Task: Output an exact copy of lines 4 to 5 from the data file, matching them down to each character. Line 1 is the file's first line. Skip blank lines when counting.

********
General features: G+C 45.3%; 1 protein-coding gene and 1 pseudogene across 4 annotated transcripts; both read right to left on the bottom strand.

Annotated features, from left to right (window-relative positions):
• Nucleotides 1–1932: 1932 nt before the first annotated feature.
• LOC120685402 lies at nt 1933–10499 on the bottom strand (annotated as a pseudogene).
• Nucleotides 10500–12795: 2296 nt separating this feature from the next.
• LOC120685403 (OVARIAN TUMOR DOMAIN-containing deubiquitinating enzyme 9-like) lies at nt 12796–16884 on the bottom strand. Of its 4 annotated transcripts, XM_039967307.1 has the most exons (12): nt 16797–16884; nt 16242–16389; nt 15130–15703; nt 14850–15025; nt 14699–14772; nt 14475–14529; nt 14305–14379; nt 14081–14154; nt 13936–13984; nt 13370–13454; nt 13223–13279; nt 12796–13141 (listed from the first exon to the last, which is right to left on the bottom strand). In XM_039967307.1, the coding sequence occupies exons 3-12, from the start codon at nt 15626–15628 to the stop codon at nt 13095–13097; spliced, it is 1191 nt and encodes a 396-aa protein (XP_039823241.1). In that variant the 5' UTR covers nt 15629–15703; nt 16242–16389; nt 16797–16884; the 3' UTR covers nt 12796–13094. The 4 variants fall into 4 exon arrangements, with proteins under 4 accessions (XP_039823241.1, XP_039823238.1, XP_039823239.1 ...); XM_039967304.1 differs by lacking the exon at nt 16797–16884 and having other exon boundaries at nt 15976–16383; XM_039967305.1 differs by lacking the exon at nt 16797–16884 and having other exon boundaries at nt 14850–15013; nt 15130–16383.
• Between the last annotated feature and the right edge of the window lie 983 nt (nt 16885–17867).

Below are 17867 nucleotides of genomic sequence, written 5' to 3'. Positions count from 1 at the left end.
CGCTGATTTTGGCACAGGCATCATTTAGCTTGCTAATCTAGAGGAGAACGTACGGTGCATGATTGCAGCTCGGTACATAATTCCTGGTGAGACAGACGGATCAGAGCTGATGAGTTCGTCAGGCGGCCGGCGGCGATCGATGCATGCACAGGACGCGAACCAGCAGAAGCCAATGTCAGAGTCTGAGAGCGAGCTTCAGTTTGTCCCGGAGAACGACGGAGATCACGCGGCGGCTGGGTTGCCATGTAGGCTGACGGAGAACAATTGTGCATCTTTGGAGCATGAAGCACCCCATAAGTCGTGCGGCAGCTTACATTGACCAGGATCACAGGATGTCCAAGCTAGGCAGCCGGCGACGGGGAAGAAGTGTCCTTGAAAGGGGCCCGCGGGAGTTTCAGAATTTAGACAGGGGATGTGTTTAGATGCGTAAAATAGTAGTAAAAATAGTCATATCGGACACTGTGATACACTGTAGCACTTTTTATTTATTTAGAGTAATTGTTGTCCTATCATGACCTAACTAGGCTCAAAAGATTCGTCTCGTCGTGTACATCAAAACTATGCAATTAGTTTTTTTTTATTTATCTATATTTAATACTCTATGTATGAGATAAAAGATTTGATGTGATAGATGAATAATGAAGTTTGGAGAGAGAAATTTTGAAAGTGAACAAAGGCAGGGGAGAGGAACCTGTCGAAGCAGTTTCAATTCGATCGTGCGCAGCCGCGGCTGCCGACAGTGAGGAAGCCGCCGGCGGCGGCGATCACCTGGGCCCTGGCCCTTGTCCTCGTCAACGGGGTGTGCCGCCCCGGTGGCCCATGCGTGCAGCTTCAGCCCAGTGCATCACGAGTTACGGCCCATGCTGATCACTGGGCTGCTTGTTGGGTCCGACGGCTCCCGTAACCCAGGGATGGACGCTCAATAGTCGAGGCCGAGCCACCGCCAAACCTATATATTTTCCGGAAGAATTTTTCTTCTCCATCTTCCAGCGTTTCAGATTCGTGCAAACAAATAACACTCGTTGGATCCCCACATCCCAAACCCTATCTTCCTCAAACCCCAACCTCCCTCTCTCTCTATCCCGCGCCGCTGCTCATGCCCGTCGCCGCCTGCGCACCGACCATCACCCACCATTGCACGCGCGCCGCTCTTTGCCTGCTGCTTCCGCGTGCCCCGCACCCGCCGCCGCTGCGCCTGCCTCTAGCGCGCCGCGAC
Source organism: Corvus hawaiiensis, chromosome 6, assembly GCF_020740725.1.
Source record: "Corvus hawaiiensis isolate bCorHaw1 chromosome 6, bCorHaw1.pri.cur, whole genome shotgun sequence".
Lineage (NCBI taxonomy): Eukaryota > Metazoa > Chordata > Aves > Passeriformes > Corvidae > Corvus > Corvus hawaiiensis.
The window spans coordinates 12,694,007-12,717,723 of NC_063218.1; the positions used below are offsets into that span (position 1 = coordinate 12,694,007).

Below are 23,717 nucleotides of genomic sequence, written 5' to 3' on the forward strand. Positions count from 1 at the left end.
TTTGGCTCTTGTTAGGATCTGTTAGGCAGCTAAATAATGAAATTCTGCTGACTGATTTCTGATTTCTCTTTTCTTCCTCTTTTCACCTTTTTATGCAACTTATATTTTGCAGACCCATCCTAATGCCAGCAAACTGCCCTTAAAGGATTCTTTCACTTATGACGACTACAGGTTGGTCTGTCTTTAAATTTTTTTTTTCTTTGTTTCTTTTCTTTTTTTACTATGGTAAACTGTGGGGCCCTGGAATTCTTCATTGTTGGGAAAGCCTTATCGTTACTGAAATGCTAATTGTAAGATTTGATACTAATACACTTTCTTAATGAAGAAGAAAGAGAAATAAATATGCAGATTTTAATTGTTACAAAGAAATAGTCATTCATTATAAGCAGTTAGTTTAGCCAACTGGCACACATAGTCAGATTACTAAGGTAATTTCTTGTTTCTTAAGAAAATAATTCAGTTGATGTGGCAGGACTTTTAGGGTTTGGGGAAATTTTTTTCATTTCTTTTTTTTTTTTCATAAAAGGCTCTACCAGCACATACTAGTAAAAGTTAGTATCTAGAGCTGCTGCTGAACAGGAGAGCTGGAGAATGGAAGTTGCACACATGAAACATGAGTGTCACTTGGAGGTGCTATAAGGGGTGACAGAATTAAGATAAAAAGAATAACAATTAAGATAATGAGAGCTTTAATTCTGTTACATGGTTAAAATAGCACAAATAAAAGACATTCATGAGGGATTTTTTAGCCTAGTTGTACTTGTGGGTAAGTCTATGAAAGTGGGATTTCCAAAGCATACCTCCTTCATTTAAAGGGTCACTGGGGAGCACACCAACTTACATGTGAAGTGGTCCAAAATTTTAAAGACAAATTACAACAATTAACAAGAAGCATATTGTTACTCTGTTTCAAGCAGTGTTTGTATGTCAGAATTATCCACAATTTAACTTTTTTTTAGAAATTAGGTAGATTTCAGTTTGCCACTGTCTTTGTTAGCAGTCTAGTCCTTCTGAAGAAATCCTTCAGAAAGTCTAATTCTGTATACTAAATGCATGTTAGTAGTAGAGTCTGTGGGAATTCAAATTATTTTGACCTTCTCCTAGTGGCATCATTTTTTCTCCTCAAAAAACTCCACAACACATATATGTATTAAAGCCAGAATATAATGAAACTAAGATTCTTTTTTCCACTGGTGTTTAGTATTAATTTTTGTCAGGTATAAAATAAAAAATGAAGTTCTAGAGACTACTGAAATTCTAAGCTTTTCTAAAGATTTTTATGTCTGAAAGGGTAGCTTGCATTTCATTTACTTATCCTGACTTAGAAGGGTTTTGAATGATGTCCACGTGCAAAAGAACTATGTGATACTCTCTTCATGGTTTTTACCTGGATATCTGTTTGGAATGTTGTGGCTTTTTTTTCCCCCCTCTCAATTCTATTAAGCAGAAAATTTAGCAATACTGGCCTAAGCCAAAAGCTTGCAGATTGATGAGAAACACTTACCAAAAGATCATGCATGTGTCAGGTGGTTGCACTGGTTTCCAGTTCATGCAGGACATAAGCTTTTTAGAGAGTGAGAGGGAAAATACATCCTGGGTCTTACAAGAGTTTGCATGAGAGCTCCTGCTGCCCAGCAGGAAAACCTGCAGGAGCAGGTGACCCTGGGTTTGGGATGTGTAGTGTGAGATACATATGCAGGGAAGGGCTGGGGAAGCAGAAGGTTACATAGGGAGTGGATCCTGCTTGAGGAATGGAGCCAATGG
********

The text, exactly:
• LOC120685402 lies at nt 1933–10499 on the bottom strand (annotated as a pseudogene).
• Nucleotides 10500–12795: 2296 nt separating this feature from the next.